HAVRE, Mont. (NMB) – More than 30 vehicles paraded through Havre on Friday evening in a show of support for unions as controversial legislation, including a ‘Right-to-Work’ bill, makes its way through Helena.
Lindsey Ratliff is the Vice President of the Havre Education Association, a Havre City Council member, and a member of the Hill County Democrats. She came up with the idea of holding a parade and is worried the impacts potential legislation could have on Havre.
“It’s scary, especially for a union town like Havre that was built on union jobs. If you take away unions, you take away the Havre economy. And I think that we just need to remind everybody, as well as those in Helena, that Havre is a union town.”
Ratliff added that she believes the ‘Right-to-Work’ term is misleading.
“Anybody can choose to be in a union. You’re not forced to be in a union. Especially with the Janus Supreme Court decision a couple years ago, that took away our representation fee. So essentially anybody can have a job in Montana and not have to pay a representation fee, which means they don’t have to pay anything. Yet the union still negotiates on their behalf, they support them when they need it in the workplace. And the right to work is incredibly misleading. That term does not at all really describe what right to work would mean for Montana. Right to work basically means right to get paid less for doing more work with less benefits and less rights.”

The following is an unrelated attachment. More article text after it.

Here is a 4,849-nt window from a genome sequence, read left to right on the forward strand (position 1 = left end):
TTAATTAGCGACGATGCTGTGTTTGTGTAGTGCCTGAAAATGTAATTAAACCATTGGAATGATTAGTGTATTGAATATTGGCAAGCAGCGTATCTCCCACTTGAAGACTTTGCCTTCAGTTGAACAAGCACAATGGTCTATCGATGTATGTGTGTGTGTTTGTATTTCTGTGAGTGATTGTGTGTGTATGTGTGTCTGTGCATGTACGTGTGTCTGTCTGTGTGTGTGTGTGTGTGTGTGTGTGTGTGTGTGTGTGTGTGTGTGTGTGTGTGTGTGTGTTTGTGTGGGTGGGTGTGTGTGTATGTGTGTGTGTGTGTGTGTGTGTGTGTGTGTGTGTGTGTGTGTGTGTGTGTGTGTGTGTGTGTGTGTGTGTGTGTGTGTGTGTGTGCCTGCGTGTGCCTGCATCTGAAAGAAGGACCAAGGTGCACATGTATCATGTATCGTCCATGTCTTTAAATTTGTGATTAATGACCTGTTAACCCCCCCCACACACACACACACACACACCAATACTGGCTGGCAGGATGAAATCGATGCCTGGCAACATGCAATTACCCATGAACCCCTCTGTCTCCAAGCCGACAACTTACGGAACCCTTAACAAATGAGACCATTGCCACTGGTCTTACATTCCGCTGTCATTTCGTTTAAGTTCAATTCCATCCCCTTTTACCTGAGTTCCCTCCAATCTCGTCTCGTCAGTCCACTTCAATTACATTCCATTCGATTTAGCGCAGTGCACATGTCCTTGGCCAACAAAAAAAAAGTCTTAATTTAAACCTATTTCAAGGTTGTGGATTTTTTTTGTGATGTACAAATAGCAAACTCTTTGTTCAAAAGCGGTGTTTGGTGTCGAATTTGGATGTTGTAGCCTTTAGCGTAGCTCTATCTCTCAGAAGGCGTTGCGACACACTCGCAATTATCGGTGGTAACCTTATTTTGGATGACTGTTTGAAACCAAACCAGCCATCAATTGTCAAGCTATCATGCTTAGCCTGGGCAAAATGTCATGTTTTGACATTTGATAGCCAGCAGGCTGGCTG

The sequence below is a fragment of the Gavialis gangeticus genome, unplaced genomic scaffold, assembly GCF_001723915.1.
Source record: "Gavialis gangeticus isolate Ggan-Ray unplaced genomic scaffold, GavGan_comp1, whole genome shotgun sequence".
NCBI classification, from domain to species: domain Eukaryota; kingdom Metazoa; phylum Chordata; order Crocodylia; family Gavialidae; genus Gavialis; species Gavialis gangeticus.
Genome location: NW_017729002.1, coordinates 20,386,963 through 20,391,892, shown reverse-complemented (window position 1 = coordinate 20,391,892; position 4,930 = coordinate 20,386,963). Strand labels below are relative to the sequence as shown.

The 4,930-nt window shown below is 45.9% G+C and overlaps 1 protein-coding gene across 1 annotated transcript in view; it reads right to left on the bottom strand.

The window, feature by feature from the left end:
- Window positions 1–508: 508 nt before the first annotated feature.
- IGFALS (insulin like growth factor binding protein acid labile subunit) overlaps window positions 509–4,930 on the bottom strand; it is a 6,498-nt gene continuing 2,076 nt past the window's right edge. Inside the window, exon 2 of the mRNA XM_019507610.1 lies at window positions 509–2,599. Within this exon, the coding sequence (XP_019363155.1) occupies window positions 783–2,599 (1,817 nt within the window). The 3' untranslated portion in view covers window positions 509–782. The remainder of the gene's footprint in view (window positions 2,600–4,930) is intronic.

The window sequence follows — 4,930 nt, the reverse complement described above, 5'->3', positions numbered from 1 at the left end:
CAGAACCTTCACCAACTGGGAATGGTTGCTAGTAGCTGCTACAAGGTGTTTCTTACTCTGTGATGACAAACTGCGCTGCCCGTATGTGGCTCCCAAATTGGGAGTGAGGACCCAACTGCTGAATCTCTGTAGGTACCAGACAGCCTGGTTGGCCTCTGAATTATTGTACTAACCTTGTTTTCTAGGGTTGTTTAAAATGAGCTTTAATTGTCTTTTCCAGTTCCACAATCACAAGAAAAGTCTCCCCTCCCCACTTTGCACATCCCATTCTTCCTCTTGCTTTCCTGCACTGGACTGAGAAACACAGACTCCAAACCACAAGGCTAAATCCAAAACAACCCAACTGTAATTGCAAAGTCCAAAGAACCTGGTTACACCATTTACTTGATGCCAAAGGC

Allen Woodwick is a bus driver for Havre Public Schools and a union member. Before that, he worked on the railroad in Havre and was a teamster. He says the benefits unions have provided him throughout his adult life have been crucial.
“Of course the wages are quite a bit more, the working conditions. And over the years, that’s where we got the five day work week, a lot of your child labor laws. The vacations, sick leaves, things like that. That came from the unions. It wasn’t just on the generosity of the corporations that we worked for, so that’s one of the big things. You look, for example, some of the bus drivers. The union bus drivers make roughly twice as much per hour as the non union bus drivers. And you also have the protections and the representation and negotiations for the contracts.”
HB 251, which would have implemented right-to-work laws in Montana, was defeated on second reading Tuesday on the House Floor by a vote of 38-62.
This story has been updated